SEA Games: Showtime expected in S'pore

SEA Games: Showtime expected in S'pore
Apart from proven organisational skills, Singapore can also bank on the new Sports Hub facilities such as the OCBC Aquatic Centre to make a memorable splash at the SEA Games.

SINGAPORE'S reputation as an efficient and modern metropolis has re-affirmed belief among ASEAN sports officials that June's 28th SEA Games will be a rousing success.

Recent hosts were either in developing nations, such as Myanmar's Naypyidaw (2013) and Laos' Vientiane (2009), or secondary cities such as Indonesia's Palembang (2011) and Thailand's Korat (2007).

While those SEA Games were still held successfully, issues like lack of infrastructure and inadequate transportation networks cropped up occasionally.

Such problems are unlikely to occur when the biennial Games return to Singapore for the first time since 1993, noted Malaysian Olympic Committee secretary-general Sieh Kok Chi.

He said: "Singapore is such a developed and matured city, and with your brand-new Sports Hub with its retractable roof, I'm sure it will be an eye-opening experience for many of the athletes to visit and compete in."

Being a small and compact nation also means that Singapore will not encounter logistical problems such as travelling distance between the athletes' village and the competition venues.

Some previous host cities have also had to stage the events in other places owing to a lack of facilities.

For instance, the 2007 Korat Games saw sports like bowling and squash held in Bangkok while the coastal town of Chon Buri staged sailing and other water-sports events.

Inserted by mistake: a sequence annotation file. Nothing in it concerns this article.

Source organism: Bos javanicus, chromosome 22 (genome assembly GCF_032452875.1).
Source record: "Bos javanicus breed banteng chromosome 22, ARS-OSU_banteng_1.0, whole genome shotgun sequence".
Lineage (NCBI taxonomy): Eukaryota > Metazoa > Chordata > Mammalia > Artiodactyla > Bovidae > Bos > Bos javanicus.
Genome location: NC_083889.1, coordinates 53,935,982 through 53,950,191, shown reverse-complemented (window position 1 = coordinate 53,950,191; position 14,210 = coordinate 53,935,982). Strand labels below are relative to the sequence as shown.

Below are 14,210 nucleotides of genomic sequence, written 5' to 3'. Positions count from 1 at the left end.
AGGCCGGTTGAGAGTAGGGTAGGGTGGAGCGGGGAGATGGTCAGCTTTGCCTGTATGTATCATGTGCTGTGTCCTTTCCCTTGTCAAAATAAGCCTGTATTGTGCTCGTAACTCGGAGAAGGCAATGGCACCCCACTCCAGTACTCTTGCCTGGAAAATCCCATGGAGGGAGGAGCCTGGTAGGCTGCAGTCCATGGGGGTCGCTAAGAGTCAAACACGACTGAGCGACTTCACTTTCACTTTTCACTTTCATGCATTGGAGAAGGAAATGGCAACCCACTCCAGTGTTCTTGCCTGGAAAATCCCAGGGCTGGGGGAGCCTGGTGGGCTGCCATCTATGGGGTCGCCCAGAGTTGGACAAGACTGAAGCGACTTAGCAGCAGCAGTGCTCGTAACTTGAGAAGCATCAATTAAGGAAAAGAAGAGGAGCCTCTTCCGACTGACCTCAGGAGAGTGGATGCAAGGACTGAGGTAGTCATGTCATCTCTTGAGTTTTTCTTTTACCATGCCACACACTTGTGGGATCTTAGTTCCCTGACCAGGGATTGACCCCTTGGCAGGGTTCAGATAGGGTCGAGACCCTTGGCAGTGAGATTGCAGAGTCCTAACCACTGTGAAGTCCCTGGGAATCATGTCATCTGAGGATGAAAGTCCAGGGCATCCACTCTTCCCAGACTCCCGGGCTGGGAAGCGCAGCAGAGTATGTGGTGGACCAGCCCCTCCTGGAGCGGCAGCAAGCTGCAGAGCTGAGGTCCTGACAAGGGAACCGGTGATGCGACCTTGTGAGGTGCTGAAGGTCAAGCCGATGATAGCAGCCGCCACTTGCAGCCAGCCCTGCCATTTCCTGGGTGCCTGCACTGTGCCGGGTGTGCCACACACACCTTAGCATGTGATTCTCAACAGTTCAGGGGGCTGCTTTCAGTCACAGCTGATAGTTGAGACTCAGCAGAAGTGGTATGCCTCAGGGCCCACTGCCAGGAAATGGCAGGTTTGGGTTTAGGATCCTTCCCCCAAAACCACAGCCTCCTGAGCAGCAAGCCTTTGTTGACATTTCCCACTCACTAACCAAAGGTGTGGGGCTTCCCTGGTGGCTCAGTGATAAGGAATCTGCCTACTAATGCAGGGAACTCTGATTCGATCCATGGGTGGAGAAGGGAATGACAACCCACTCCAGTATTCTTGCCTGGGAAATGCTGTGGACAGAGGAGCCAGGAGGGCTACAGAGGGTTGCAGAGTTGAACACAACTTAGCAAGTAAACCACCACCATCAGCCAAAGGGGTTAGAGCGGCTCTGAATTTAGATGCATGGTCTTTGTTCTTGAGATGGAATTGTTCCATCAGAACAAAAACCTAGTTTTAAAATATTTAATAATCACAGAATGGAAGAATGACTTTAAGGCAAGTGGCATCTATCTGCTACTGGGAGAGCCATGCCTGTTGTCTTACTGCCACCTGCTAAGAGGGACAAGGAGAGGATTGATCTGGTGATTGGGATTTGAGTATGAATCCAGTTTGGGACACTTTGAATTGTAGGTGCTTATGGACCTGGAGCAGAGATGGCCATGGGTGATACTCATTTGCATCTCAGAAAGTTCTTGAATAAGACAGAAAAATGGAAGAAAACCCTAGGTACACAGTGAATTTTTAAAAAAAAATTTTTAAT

"It's not just the athletes who get tired but the officials as well," said Thailand's Nat Indrapana, an International Olympic Committee member since 1990.

"Having all the sports within the same city and easily accessible is a huge plus, and I have absolutely no doubt about Singapore's capability to deliver a fantastic SEA Games."

The June 5-16 Games on home soil will feature around 7,000 athletes and officials involved in 36 sports, with many of them held at the 35ha Sports Hub.

While the chase for medals will inevitably be fierce, Singapore's chef de mission Nicholas Fang is also keen for the local contingent to act as positive ambassadors for the country.

He said: "We've enjoyed the hospitality of our neighbours for many years and it's our turn to extend a warm welcome to them.

"We want everyone to feel part of the SEA Games and it all starts with the opening ceremony which sets the tone and I'm sure we will put on a great show for Singapore and South-east Asia."

The next two editions of the biennial Games will be held in Kuala Lumpur (2017) and Bandar Seri Begawan (2019).

Sieh, 76, feels that Singapore will be keen to set a high standard for others to follow.

Said the veteran administrator: "This next Games will be a good learning experience and I am confident that Singapore can be a good role model of a well-run and efficient host city."

jonwong@sph.com.sg


This article was first published on Jan 16, 2015.
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